Acer Aspire S 13 review: An affordable, fingerprint-resistant MacBook Air alternative
Technically, you can buy an Acer Aspire S13 in the United States for just $580, and the laptop typically comes in black.
Realistically, just forget about both of those things. I'm reviewing the Acer Aspire S13 in white -- which starts at $800, £650 or AU$1,399 -- because it's the one doing something particularly neat.
Many laptops this thin don't have great performance. Many laptops this powerful don't have great battery life. Many laptops this price skimp on the storage and memory you need. And the ones that don't -- our favorite laptops -- typically are made of smooth metal and glass that attracts loads of glare and gobs of oily fingerprints.
The 13-inch Acer Aspire S13 -- the white one -- doesn't suffer from any of those weaknesses.
At 3.0 pounds and 0.57 inche thick, with a dual-core 2.3GHz Intel Core i5 processor, 8GB of RAM, 256GB of solid-state storage and a crisp 1,920x1,080-pixel resolution IPS touchscreen, it's as thin, fast and spacious as the competition. (I tested the $1,000 Core i7 model with 512GB of storage -- impressive specs for the price.)
In fact, the Aspire S13's battery life is better than most. We got 9 hours, 45 minutes in our standard streaming video drain test, and I found I could typically work 6 to 7 full hours before needing to recharge. That's just a stone's throw away from the battery life we get with a MacBook Air, only this Acer has a far better screen and speakers.
But the white Acer Aspire S13 also does something I've never seen before. It's a thin metal touchscreen laptop that doesn't trap light and grease. The pure white matte aluminum surfaces simply don't pick up fingerprints. (Aside from a fine coating of dust, our S13 looks just as good today as when we took it out of the box weeks ago.) And where most every single laptop manufacturer covers their touchscreens in sheets of mirrorlike glass, the S13 has an antiglare coating.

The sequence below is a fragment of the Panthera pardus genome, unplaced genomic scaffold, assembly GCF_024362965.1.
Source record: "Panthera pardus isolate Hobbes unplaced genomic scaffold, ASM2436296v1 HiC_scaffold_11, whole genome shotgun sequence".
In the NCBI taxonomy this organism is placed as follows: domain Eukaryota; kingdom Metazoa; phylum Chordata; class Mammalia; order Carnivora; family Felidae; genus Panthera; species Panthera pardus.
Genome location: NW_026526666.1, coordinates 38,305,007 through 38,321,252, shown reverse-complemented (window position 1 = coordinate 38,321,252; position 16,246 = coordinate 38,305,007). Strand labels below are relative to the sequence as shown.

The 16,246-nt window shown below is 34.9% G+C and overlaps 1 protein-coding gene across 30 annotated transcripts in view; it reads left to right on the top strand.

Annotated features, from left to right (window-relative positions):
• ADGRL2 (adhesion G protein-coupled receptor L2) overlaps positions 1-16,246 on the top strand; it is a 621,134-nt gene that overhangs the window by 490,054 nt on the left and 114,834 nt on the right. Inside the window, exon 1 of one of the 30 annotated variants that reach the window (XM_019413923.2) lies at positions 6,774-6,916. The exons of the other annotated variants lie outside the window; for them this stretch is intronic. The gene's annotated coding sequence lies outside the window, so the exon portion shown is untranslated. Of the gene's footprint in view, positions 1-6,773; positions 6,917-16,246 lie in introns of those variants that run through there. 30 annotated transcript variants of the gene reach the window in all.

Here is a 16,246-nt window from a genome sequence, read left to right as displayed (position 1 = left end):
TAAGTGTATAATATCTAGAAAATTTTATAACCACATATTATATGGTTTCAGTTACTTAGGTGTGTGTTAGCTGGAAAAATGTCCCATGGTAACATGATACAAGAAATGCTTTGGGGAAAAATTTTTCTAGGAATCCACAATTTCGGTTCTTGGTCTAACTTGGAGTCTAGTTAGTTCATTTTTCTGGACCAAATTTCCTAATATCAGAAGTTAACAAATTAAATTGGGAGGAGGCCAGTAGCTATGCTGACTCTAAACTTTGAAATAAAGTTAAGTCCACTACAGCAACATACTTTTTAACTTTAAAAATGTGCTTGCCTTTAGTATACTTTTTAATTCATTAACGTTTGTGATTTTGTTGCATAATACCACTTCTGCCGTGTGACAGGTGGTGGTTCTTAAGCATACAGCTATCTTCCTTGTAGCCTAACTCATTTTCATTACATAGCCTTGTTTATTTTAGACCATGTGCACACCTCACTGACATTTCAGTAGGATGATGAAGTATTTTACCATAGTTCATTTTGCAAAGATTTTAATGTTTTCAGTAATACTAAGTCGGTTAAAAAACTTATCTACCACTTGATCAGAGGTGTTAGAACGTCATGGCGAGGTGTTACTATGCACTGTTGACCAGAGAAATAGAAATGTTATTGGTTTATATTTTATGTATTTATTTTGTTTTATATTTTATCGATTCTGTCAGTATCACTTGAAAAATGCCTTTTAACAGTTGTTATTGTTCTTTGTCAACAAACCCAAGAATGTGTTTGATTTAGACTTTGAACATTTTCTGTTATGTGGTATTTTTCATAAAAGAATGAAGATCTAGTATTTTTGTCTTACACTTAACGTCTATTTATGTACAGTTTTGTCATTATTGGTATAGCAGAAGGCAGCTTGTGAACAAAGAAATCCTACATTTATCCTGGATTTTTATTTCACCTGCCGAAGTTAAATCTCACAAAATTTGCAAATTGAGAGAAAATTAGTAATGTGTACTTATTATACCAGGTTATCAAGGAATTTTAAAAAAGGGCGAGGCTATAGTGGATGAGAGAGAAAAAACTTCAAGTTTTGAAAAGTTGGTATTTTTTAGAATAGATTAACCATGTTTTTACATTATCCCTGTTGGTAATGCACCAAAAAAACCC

(The cheaper black versions of the laptop aren't as fingerprint-resistant, since they use brushed aluminum, which can trap oils, for their keyboard deck.)
By the way, the Aspire S13's Dolby-branded speakers are well above average -- excellent, even -- for a laptop this thin. There's not much in the way of bass, and setting it on your lap muffles the downward-facing drivers. But on a solid table there's a lot of volume and some remarkably clear mids.
The only things that keep the Aspire S13 from graduating into the upper echelons of worthy laptops are the same that plague so many thin Windows machines: a stiff, shallow keyboard, and a touchpad that can't be trusted not to jump around while you're typing. They're bearable, but as a writer, I'd probably pick a different PC.
It also doesn't help that the laptop has uneven backlighting under the keyboard, notably thick bezels around the screen (at a time when bezels are starting to shrink), a USB-C port that can't charge the laptop and a sixth-gen Intel Core processor instead of the new seventh-gen chips (though that might not be a big deal). This Acer is a little behind the times.
But if you can live without a few creature comforts, the Acer Aspire S13 is still a solid choice.
The ability to resist fingerprints, and the ability to resist glare, will never go out of style.